Additionally, the U.S. Securities and Exchange Commission (SEC) recently had a hearing and ruled unanimously in favor of reinstating five rules against short selling following the guidelines of the former "Uptick Rule." This ruling is important to the Big Board's growth because short sellers helped drive down share prices.
The recession that's plagued the markets over the past year and a half has severely diminished trading volumes, and therefore the profits of the New York Stock Exchange. The newly established rules on short selling can only make the company stronger.
"We are a three-year-old public company," CEO Niedereaur said. "Long-term prosperity for this company is based on fairly run markets and the reinstatement of the uptick rule is a major plus for this company."
Johnson & Johnson (NYSE: JNJ): Johnson & Johnson is a strong company with a solid dividend that yields 3.51%. Its stock remains undervalued, down 23% from its 52-week high of $72.76 a share.
Johnson and Johnson is the quintessential dividend growth stock. Its dividend has grown 14.10% on average every year since 1999. A growth rate that high means the company's dividend is doubling about every five years. This has been the pattern since 1974.
Last year, JNJ's revenue was $63.7 billion, producing a net profit of $13 billion - an increase of 22% from 2007.
JNJ's most recent acquisition of Mentor Corp. (NYSE: MNT), a global supplier of medical products for the cosmetic-surgery market, gives JNJ the opportunity to compensate for a decline in its pharmaceutical sector (the unit has cut more than 900 sales jobs and is dealing with drug-approval issues).
"Mentor will become the cornerstone of a broader Johnson & Johnson strategy for aesthetic medicine - serving both consumers and medical professionals," Johnson & Johnson Chairman Gary Pruden said in a statement. "We will use our combined strengths and experience to build a market-leading aesthetic business that capitalizes on Johnson & Johnson's broad-based commercial capabilities, worldwide surgical care footprint, and clinical scientific capabilities."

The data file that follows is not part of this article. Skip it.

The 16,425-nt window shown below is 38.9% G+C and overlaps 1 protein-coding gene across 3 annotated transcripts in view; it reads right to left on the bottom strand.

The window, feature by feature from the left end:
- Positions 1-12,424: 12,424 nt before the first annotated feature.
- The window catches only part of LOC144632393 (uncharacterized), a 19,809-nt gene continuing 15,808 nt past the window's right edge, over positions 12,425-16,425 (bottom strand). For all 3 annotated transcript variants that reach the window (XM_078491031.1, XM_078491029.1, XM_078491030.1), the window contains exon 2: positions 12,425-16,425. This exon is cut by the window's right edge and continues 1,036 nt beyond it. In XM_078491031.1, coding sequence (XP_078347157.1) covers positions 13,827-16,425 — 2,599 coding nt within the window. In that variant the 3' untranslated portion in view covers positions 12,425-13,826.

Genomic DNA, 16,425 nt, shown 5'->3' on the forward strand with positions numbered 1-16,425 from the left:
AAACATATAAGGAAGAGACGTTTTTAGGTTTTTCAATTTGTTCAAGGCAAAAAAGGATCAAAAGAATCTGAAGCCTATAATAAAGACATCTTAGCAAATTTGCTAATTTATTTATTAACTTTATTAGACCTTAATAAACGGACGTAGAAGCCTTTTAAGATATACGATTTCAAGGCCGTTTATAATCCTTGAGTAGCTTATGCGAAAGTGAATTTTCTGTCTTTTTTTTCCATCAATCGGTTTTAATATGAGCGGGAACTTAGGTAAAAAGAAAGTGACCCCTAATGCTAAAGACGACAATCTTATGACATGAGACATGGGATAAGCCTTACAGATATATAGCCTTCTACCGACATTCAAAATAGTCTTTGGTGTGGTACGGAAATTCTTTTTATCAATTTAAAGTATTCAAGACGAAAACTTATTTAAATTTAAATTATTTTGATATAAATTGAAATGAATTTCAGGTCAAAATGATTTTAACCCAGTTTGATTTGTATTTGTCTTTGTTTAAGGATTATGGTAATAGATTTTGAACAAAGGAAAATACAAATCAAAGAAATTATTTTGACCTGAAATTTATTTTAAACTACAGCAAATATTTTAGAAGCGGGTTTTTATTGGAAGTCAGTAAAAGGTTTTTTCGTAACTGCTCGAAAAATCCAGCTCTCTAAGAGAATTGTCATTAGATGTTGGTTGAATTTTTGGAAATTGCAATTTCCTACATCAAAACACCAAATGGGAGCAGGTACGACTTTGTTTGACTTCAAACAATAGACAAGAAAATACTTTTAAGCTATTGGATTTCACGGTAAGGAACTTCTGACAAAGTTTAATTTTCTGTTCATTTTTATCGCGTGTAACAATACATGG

The Proctor & Gamble Co. (NYSE: PG): Proctor & Gamble offers a healthy dividend of $1.60 a share, yielding 3.26%. At $54.02, its stock down 26.5% from its 52-week high of $73.57 share.
P&G is another example of a classic dividend growth stock: It has been raising its dividend for the past 55 years. For 10 consecutive years, P&G has delivered its shareholders an annual average return of 3.10%. Since 1973, dividend payments have doubled every seven years.
Proctor & Gamble offers branded consumer goods that branch off into three global markets: Beauty, household care, and health and wellness. Many common household items come from this company, such as Gillette Co. shaving products, Tide laundry detergent, Pampers baby diapers and Bounty paper towels, to name a few. During troubled times, a stock such as this is often a nice defensive play, since families are unable to do without these items.
"Today we reach a little more than half of the world's 6.7 billion consumers," Proctor & Gamble CEO Alan G. Lafley recently told BusinessWeek. "We want to reach another billion in the next several years, and much of that growth is going to be in the emerging markets, where most babies are being born and where most families are being formed. We see growth across our entire portfolio."
Since 61% of P&G's sales come from outside the United States, a weaker dollar is going to be a large factor in this company's success. A weaker dollar makes U.S. made exports cheaper for foreign consumers to buy. While the company is timid about its earnings and fears that business conditions may have slowed from last year, the Cincinnati-based company raised its dividend in March. From an investment-research standpoint, increasing dividends despite expectations of a decreased consumer market is typically a good sign.
News and Related Story Links:
Money Morning News Analysis:
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Dividend Growth Investor:
Johnson & Johnson (JNJ) Dividend Stock Analysis.
Johnson & Johnson Completes Tender Offer For Mentor Corporation.
Dividend Growth Investor:
Procter & Gamble (PG) Dividend Stock Analysis.
How Procter & Gamble Plans to Clean Up.
Money Morning News Analysis:
SEC Studies Restoring Uptick Rule That Could Have Mitigated Bear Market in U.S. Stocks.